I leave in muffled darkness, eardrums shattered, sneaking away in oversized shoes.

You have one to share?

Full O’ Roosters

In Uncategorized on October 18, 2011 at 2:01 pm

A great description of someone who is way too cool for their own good, huh?

Here’s my full o roosters.

My niece’s community hosted her wedding this past weekend. The community that I’m talking about is a group of family and friends who demonstrated the depths of their love for her through the gift of a weekend that was devoted 100%  to her happiness.

The wedding took a year to plan (as it should have) and a full weekend to pull off.  I’d say that people worked tirelessly but I know that’s not the truth. We were exhausted but it didn’t stop the work. Maybe that’s what that phrase means anyway.

If ever a marriage began wrapped in love, this one did. With the support I saw from her community, that marriage is held on pillars of stone and steel and love.  It’s a debt that only big love over a lifetime can begin to pay back.

Congratulations to Clint and Erica! Big Love Forever!!!

Places for sketchnoting inspiration

In drawings, Sketchnoting, Uncategorized, Visual Thinking on October 11, 2011 at 2:26 pm

I thought in this post I’d share some of the places that I find inspiration. This is me, right before I get new glasses.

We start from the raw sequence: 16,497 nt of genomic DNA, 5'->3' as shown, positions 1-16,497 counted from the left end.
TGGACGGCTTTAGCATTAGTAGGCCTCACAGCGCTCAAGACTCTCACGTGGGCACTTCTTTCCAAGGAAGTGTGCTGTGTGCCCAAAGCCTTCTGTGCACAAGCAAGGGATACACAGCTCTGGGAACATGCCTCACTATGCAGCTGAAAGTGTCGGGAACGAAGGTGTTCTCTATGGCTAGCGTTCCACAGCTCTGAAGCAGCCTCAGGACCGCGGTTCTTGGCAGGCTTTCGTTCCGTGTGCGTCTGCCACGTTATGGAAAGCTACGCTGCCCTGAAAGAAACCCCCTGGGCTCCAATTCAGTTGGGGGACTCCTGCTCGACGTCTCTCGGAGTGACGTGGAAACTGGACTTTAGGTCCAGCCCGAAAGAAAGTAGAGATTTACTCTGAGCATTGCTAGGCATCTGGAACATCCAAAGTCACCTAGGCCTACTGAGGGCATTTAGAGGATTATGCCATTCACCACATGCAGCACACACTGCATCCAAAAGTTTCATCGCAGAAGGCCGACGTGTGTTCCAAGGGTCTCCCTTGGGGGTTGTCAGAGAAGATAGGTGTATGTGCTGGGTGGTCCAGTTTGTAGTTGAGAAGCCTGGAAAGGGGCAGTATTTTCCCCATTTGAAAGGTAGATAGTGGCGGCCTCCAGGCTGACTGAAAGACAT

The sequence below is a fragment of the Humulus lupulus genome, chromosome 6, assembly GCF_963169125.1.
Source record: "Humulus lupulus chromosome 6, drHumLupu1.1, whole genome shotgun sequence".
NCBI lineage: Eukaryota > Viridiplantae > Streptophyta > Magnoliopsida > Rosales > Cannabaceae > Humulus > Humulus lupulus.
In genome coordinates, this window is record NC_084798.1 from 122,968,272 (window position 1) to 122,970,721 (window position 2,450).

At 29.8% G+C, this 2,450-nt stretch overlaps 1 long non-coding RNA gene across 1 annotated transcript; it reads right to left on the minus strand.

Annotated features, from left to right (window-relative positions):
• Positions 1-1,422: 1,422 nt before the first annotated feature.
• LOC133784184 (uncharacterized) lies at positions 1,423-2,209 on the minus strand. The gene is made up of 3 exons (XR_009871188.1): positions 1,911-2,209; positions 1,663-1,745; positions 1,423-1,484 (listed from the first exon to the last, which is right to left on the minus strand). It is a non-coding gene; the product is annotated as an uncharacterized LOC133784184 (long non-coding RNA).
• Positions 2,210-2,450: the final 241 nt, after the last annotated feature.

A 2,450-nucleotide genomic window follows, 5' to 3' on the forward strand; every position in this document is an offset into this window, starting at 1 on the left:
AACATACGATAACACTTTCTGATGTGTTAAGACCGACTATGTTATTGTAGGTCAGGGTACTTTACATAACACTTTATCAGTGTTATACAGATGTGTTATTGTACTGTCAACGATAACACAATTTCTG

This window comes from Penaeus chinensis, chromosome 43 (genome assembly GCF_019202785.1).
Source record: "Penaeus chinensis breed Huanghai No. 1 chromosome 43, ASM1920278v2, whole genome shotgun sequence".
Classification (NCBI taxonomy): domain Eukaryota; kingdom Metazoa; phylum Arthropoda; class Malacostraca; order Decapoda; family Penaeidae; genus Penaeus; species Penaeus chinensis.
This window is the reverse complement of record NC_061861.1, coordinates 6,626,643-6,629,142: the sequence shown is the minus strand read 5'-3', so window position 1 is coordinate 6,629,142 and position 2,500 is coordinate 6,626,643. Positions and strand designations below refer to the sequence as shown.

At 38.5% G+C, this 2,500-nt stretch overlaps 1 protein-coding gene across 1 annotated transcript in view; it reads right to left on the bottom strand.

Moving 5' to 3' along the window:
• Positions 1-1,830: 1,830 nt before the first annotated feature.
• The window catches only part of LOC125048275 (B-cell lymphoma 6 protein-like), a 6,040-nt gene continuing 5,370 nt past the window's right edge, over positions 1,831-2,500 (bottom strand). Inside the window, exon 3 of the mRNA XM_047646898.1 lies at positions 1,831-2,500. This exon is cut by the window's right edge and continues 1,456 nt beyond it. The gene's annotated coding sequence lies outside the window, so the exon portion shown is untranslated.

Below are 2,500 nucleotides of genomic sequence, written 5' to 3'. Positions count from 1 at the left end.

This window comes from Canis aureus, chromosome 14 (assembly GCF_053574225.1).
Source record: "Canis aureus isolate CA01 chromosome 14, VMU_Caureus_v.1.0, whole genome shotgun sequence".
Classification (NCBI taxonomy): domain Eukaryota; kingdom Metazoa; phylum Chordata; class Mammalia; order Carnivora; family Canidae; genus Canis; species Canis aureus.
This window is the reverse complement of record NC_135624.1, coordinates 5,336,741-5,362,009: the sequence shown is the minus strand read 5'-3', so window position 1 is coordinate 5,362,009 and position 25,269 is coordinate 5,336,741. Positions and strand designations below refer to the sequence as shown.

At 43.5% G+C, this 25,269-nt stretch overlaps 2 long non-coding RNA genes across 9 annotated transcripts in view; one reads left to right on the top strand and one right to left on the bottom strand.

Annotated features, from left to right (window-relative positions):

Plus, I’m waiting to receive my sketchbook for the World Sketchbook Tour 2012. I feel as if I might have put myself in the path of a bus with this kind of commitment but I think that might start me running again, you know? But how will I ever give it up!!!!?

So, a first link. They Draw and cook. Who wouldn’t want to look at lovely drawings of FOOD!!!

When I need to think about new fonts, I am inspired by Carolyn Sewell’s lovely and funny hand-drawn text postcards.

David Sibbet’s sketchnotes on an ipad showed me a new way to order and organize my page. Straight rectangles! Who’d a thunk it?

Mike Rodhe’s collection of Sketchnotes from many sources give me many ideas for how to doodle fancy my notes.

Dave Gray, the man who unleashed it for me and his own sketchbook. If you haven’t yet seen a copy of Marks & Meaning, you must!

Need new symbols? Try Ed Emberley. I just got the Halloween book and now I can’t wait to hear a lecture that allows me to add a skeleton or two to my sketchnotes.

I find that I am more inspired by simple drawings than the more complex ones. Maybe that’s ’cause I can’t even pretend to hijack the complex ones.

The second economy, a neural backbone for the first economy

In How we learn and think on October 6, 2011 at 8:27 pm

I just read a really readable, cogent article sent to my through McKinsey’s e-newsletter and written by W. Brian Arthur, who is described in the article as:

a visiting researcher with the Intelligent Systems Lab at the Palo Alto Research Center (PARC) and an external professor
at the Santa Fe Institute. He is an economist and technology thinker and a pioneer in the science of complexity.

I say BIG BRAIN. The paper is incredibly readable and quite fascinating. It provides both a believable pessimism on the overall jobs market while providing an optimistic perspective on the economy.


Twenty years ago, if you went into an airport you would walk up to a counter and present paper tickets to a human being. That person would register you on a computer, notify the flight you’d arrived, and check your luggage in. All this was done by humans.